Wednesday, June 24, 2009

Sanford Was Smitten

Sanford was head over heels. Kind of feel bad for him on a human level. Okay, I'm over it. Men in power will never learn, will they? They'll risk everything for lust and excitement and I imagine, a break from the dullness of their personal lives. I'm sure politics leaves them no time to nurture their family life, which is why the Obamas seem intent on date nights and emphasizing family.

John Dickerson says there is a disturbing "glee" over Sanford:
I'm not offering Sanford's humanity as an excuse. I'm just marveling at how few people stopped for a moment to even nod to it. My thoughtful colleague William Saletan and Andrew Sullivan were exceptions. Maybe there are others. Maybe people expressed these views in private conversations. But in the e-mails and Twitter entries and blog posts I read in the aftermath, Sanford's human ruin was greeted with what felt like antiseptic glee. The pain he's caused, the hypocrisies he's engaged in, seemed like license to deny him any humanity at all.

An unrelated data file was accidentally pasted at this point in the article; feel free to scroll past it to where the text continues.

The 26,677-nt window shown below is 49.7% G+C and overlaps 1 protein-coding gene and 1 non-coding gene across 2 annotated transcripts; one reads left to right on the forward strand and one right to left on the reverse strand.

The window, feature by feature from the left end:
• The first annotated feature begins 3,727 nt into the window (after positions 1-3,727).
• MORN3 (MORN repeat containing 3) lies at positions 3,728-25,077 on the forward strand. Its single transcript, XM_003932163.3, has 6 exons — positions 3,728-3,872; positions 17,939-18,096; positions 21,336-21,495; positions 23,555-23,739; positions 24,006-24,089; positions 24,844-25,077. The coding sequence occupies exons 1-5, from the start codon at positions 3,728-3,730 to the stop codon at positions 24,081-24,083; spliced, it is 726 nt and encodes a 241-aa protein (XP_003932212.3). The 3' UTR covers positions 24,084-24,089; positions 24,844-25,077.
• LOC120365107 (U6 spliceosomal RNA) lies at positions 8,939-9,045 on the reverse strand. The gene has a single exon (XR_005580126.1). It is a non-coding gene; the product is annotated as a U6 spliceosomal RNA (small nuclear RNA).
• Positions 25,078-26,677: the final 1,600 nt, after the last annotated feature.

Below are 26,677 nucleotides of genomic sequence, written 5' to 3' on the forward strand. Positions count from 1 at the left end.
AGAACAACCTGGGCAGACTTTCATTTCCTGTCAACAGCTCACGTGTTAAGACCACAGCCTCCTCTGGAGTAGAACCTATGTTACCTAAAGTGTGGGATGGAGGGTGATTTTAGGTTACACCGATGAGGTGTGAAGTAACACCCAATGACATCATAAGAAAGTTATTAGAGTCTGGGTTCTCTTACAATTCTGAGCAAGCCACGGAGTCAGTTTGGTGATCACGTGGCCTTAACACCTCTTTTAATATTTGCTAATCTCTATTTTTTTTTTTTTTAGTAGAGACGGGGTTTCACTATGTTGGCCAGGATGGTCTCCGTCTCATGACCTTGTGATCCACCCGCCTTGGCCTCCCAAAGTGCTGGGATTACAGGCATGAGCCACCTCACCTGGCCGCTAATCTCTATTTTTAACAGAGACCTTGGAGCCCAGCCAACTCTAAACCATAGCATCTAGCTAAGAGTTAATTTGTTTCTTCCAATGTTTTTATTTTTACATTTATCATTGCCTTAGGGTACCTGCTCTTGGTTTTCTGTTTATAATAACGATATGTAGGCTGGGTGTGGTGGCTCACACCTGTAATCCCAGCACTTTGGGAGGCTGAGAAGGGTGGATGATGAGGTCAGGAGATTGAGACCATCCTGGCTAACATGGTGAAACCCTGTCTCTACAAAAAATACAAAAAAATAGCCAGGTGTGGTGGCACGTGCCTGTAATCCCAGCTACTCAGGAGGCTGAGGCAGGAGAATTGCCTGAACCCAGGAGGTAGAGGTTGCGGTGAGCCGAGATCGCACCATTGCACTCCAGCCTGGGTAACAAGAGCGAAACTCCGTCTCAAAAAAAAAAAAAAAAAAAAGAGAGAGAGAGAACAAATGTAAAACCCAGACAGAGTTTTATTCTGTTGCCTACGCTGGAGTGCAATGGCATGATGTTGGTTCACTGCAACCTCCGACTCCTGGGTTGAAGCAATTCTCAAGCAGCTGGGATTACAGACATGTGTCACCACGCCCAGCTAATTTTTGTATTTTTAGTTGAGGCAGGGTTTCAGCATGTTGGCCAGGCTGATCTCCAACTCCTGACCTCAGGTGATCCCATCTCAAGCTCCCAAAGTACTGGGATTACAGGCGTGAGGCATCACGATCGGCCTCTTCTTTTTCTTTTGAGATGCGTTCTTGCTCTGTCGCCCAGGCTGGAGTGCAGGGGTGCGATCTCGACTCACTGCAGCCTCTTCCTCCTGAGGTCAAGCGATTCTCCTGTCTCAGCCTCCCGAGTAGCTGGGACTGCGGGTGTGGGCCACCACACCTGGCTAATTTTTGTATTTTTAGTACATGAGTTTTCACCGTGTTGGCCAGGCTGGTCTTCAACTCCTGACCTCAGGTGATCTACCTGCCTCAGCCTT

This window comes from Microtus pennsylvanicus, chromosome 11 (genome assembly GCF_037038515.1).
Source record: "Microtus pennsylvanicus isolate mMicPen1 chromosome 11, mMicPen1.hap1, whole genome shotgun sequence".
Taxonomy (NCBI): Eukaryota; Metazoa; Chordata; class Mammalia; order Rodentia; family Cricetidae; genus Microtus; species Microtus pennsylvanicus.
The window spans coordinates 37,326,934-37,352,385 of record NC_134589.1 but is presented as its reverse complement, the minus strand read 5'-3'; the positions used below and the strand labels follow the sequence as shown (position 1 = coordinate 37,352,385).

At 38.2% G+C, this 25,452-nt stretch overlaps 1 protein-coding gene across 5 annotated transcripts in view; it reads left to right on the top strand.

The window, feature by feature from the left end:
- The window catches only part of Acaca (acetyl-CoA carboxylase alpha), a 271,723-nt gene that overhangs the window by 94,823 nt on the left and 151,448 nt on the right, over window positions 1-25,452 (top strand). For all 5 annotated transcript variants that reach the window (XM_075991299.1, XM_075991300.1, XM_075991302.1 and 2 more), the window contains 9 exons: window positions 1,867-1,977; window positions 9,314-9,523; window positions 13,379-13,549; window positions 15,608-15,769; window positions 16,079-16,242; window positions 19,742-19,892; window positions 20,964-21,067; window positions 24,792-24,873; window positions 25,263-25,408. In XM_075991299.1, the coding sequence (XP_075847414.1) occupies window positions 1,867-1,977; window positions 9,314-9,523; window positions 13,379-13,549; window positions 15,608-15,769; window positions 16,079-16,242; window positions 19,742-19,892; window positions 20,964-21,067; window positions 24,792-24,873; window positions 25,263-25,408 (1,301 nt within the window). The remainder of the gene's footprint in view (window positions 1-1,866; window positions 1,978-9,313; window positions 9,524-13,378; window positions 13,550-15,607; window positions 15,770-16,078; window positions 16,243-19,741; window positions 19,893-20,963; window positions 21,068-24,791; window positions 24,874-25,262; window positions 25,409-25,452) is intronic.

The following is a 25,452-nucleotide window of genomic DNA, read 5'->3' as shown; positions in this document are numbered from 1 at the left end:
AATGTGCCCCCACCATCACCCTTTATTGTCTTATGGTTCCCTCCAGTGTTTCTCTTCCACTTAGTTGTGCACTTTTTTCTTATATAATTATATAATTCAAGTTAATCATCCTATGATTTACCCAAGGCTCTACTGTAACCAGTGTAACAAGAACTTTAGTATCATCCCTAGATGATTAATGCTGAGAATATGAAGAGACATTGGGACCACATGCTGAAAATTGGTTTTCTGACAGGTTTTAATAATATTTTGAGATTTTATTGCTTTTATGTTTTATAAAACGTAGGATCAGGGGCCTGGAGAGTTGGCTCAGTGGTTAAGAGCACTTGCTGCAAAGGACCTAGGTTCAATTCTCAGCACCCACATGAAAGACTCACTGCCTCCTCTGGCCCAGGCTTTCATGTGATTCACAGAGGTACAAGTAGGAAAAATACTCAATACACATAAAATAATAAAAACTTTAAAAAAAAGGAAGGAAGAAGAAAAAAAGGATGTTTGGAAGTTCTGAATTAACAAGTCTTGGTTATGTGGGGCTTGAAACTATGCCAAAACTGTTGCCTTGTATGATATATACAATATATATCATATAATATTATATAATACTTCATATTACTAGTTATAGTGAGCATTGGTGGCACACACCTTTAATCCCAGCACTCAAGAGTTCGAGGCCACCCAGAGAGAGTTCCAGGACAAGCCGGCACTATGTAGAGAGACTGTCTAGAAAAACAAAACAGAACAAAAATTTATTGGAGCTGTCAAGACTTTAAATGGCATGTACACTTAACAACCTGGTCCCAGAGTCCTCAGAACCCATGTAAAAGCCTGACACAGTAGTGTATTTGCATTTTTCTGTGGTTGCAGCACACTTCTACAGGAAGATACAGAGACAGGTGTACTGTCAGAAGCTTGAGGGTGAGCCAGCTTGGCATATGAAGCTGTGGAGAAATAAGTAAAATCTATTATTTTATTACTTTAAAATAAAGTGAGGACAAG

Sanford's fumbling efforts to explain how he's tried to rescue himself with his faith offered some people an opportunity to make fun of his religion, as if a confused, lost, flawed person were the right spokesman for anything. People tend to think the most awful thing about a person is the most true thing. They also apparently think it's the most true thing about his or her associations. So an e-mail arrived asking, "[I]s there any Republican not sleeping around?" Maybe Sanford should have been a presidential candidate. He apparently represents an entire party and an entire religion.
I would say the lesson here is conservatives gotta stop signing up to be Promise Keepers and they gotta stop preaching values. They have to make things right in their own house. They aren't the arbiters of what's right and wrong.